General Armand de Caulaincourt with Napoleon’s staff wrote about the suffers of the stragglers on December 2nd.
“One constantly found men who, overcome by the cold, had been forced to drop out and had fallen to the ground, too weak or too numb to stand. Ought one to help them along – which practically meant carrying them? They begged one to let them alone. There were bivouacs all along the road – ought one to take them to a camp-fire? Once these poor wretches fell asleep, they were dead. If they resisted the craving for sleep, another passer-by would help them along a little farther, thus prolonging their agony for a short
while but not saving them; for in this condition the drowsiness engendered by cold is irresistibly strong. Sleep comes inevitably; and to sleep is to die. I tried in vain to save a number of these unfortunates. The only words they uttered were to beg me, for the love of God, to go away and let them sleep. To hear them, one would have thought this sleep was their salvation. Unhappily, it was a poor wretch’s last wish; but at least he ceased to suffer, without pain or agony. Gratitude, and even a smile, was imprinted on his discoloured lips. What I have related about the effects of extreme cold, and of this kind of death by freezing, is based on what I saw happen to thousands of individuals. The road was covered with their corpses.”
“The Emperor stopped for a little while at the crossing of the Villia, in the midst of a bodyguard and on an eminence overlooking a fairly wide reach of the road. I stood apart to watch the débris of our army file past. It was from here that I saw what stragglers had reported for several days past, and what we had refused to believe. Cossacks, tired of killing our stragglers, or of taking prisoners whom they were obliged to march to the rear, thus depriving themselves for a time of the chance of daily booty, were robbing everyone they came across. They were taking their clothes, if they had decent ones, and sending them away practically naked. I have seen cases in which they gave in exchange inferior clothing which they had taken from someone else, or from some poor wretch dead by the roadside. Every one of these Cossacks had a pile of old clothes – some under their saddles like pads, others over them like cushions. They never had ridden such high horses before. I spoke with some of the unfortunate stragglers whom I had seen robbed quite near the bridge, and with others who had been stripped farther away. They confirmed the particulars I have given, and added that the Cossacks, when no superior officers were about, drove them along in front of them like a herd of cattle.”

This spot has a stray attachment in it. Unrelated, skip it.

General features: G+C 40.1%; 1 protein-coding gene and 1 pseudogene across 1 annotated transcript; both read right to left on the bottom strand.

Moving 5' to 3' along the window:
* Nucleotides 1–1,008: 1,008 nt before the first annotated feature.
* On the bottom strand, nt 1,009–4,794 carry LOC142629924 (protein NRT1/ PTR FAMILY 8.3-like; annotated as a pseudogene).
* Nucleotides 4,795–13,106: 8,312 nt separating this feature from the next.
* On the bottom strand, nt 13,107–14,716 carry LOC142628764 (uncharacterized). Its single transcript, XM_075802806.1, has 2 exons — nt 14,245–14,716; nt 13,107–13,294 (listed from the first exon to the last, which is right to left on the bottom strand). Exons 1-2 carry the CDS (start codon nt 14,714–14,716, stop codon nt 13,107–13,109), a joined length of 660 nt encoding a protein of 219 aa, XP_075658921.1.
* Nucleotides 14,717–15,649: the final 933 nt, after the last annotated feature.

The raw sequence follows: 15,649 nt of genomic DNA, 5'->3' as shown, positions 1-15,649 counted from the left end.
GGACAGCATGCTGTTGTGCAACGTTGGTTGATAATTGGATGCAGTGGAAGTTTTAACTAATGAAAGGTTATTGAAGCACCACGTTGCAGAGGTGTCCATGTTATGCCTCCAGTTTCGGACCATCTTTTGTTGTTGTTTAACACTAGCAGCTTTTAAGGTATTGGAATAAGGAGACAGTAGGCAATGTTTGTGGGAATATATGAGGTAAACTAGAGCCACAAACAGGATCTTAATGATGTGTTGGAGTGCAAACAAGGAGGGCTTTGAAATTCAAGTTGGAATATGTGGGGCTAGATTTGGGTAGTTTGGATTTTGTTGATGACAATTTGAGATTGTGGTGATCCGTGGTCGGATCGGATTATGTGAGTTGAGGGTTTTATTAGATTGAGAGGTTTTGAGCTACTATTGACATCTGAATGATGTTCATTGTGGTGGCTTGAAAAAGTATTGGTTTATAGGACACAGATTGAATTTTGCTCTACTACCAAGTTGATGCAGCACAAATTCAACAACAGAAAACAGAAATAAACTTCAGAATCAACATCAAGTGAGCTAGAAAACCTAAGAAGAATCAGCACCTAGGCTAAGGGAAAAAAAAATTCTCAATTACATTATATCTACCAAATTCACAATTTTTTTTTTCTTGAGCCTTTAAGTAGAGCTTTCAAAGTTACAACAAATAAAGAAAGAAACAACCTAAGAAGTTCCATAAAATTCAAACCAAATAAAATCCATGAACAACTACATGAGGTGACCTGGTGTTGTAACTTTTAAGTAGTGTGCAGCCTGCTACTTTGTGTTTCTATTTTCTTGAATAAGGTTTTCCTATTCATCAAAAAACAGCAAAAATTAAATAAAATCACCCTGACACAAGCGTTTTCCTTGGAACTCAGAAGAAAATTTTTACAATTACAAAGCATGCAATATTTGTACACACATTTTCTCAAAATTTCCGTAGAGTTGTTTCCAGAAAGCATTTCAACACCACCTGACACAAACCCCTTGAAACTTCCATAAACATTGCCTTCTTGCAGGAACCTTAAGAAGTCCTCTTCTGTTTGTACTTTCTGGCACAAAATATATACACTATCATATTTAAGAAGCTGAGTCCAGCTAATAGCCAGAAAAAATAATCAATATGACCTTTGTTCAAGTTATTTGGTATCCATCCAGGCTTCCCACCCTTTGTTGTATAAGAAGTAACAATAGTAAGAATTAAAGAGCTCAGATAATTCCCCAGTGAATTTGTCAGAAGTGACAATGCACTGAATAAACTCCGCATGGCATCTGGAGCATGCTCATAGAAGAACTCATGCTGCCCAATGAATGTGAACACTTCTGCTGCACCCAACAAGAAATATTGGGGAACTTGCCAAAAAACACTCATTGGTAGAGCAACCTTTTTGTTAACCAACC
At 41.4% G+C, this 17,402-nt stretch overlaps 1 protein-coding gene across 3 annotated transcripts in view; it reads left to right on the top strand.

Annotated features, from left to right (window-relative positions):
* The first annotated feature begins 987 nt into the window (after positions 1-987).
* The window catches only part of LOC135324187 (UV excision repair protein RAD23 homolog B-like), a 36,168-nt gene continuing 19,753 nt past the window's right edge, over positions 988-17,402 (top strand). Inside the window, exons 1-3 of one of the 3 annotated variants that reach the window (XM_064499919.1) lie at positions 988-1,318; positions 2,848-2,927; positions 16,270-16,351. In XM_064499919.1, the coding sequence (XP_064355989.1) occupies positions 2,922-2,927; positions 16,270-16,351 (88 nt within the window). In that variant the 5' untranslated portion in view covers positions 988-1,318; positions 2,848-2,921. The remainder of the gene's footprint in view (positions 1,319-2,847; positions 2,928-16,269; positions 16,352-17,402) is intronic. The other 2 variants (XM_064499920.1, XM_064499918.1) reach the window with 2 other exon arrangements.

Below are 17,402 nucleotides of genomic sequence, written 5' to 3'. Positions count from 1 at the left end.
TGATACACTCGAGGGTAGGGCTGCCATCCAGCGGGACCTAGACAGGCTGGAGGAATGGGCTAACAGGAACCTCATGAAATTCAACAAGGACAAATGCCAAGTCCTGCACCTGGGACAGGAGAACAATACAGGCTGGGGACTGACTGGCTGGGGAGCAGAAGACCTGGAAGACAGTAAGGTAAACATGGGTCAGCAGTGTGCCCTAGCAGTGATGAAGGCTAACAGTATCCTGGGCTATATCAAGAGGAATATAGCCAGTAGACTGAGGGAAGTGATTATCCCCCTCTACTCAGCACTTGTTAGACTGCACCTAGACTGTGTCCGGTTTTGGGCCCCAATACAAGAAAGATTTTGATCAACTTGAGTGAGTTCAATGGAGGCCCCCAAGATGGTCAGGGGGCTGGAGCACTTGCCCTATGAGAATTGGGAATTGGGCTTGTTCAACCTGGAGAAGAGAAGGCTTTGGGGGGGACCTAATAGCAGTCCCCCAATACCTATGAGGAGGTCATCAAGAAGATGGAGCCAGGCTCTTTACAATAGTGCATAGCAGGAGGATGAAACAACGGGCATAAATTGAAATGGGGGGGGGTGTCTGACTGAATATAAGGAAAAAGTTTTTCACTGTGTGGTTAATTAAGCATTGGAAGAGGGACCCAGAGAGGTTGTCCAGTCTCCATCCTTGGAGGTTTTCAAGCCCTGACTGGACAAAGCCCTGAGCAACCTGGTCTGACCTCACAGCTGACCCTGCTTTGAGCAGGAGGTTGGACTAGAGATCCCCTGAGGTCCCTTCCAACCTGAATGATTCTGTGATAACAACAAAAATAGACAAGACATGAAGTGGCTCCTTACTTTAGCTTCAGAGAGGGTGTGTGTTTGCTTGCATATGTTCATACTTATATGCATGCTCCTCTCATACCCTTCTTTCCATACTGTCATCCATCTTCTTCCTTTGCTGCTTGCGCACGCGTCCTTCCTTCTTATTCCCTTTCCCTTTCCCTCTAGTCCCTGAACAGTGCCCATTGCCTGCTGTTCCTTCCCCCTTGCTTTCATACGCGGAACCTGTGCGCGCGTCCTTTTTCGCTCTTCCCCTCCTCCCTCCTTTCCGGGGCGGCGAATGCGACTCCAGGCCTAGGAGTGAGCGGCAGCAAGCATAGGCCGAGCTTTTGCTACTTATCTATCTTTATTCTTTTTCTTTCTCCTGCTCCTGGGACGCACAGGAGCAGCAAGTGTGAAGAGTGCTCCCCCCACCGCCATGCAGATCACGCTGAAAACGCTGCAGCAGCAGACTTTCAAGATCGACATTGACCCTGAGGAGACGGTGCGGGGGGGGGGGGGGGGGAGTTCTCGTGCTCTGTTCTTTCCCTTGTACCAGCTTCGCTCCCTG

With Napoleon in Russia, General Armand de Caulaincourt, pp 259 – 260
Commemorative 1912 image and translation provided by Alexey Temnikov